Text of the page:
# Homogeneous equation

1. Sep 14, 2004

### amb123

(x^2 + y^2)dx + (2xy)dy = 0

I get y = sqrt((kx^5 + x^2)/3) Where k = c2 cubed, and c2 = ln(c) so k = 3ln(c)

But, the answer the teacher gave is (x^2)(y^3) - x - ln(y) = c I can't come up with anything remotely close. I know this isn't in a pretty LaTeX form, but I am new and haven't figured it out yet. Also, i'm not sure how to get my computer to read LaTeX, so if there is a program I need to d/l, can someone link me?

Any help would be great !
A

2. Sep 14, 2004

### Damned charming :)

just see the sticky thread on using tex basically you just put tex *forward slash* tex in square brackets around
around equations and use *backward slash* sqrt instead of sqrt

QUOTE -
$$x [\tex] [tex] (x^2 + y^2)dx + (2xy)dy = 0$$

I get $$y = \sqrt((kx^5 + x^2)/3)$$ Where k = c2 cubed, and c2 = ln(c) so k = 3ln(c)

But, the answer the teacher gave is $$(x^2)(y^3) - x - ln(y) = c$$ I can't come up with anything remotely close.

to answer your question I think it uses the method of exact differential equations just look it up on the web SOS would be a good start. However when I Use exact differential equations I get a totally different answer but it works when I sub things back in.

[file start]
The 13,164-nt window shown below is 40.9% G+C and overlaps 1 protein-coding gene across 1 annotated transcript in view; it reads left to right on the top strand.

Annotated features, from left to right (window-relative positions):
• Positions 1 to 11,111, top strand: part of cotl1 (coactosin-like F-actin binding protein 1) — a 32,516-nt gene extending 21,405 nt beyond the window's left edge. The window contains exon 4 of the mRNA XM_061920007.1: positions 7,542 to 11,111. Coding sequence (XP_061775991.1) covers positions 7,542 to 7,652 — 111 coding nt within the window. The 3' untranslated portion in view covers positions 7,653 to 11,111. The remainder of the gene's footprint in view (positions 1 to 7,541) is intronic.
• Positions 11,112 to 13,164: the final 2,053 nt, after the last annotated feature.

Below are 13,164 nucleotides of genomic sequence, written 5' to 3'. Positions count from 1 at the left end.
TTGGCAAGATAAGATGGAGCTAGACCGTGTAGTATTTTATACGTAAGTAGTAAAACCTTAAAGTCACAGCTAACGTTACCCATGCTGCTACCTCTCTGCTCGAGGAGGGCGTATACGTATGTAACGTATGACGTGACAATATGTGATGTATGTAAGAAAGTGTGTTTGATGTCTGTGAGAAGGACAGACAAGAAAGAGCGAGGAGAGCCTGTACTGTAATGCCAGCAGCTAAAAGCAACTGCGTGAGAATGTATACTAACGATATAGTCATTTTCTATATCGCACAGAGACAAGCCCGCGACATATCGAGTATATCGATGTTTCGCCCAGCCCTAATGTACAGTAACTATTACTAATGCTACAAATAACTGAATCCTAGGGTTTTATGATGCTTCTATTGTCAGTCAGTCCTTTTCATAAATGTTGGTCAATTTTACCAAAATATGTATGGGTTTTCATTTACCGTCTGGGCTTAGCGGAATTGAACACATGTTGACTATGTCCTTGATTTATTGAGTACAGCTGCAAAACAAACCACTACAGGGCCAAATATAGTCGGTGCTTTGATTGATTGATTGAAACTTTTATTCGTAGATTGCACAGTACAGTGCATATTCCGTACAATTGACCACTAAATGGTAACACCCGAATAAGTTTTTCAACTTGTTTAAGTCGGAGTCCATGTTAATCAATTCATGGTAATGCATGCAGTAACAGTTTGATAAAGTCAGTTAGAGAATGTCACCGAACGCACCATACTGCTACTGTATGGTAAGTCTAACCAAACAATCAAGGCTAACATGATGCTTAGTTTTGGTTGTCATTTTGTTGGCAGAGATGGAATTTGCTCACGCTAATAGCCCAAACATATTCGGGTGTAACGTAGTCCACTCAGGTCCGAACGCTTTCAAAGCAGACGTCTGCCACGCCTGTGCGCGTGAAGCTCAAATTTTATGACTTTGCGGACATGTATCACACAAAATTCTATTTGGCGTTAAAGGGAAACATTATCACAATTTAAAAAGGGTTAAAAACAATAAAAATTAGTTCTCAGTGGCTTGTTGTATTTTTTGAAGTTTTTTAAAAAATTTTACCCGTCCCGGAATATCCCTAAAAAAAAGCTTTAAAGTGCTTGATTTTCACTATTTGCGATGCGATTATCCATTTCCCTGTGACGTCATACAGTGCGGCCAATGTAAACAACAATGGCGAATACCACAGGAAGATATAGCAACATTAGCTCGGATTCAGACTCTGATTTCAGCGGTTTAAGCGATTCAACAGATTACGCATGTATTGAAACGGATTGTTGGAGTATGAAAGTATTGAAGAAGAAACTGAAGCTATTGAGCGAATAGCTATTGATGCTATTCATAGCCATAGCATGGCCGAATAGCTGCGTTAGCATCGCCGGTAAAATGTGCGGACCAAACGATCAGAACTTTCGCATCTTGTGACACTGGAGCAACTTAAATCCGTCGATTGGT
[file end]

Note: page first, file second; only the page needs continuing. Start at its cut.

Last edited: Sep 15, 2004
3. Sep 15, 2004

### Damned charming :)

Thats funny I have not had a problem with latex before. I will insert spaces to show the simple things I sometimes type and it still does not work

[ tex ] x [ /tex ]
$$x$$

4. Sep 15, 2004

### JonF

i get a different answer from both of you

(x^2 + y^2)dx + (2xy)dy = 0
Is an exact homogenous d.e.

So you take the anti-partial derivative in respect to y of your dy term:
xy^2 + h(x).
this is your solution, but you need to figure out what that left over function of x is

to do that you first take the partial of that in respect to x
y^2 + h’(x).

you know this function must be equal to your dx term since the d.e. is exact. So…

y^2 + h’(x) = x^2 + y^2
h’(x) = x^2
anti-differentiate
h(x) = (x^3)/3 + C

xy^2 + (x^3)/3 = C

5. Sep 15, 2004

### JonF

you have your slashes going the wrong dirrection in the [ \tex ]

6. Sep 15, 2004

### Damned charming :)

That was the answer I got but did not mention. It is right because you can implicitly differentiate and get back to the original differential equation.

I thought you used backslashes in latex but to go into tex mode the standard VB code is to use a forward slash the same way as bold font colour ect.

*tries [ tex ] x [ \tex]*
$$x [\tex] tries [ tex ] x [ /tex ]* [tex] x$$

7. Sep 16, 2004

### JonF

The spaces were there so it didn't think I was doing latex and not show you what I was trying to convey. Proper usage is (tex) (\tex) with ] [ instead of ) (

8. Sep 16, 2004

### Muzza

Funny how this thread says otherwise ;)

9. Sep 16, 2004

### JonF

sorry, guess i got mixed up. But hey atleast i solved the d.e. right...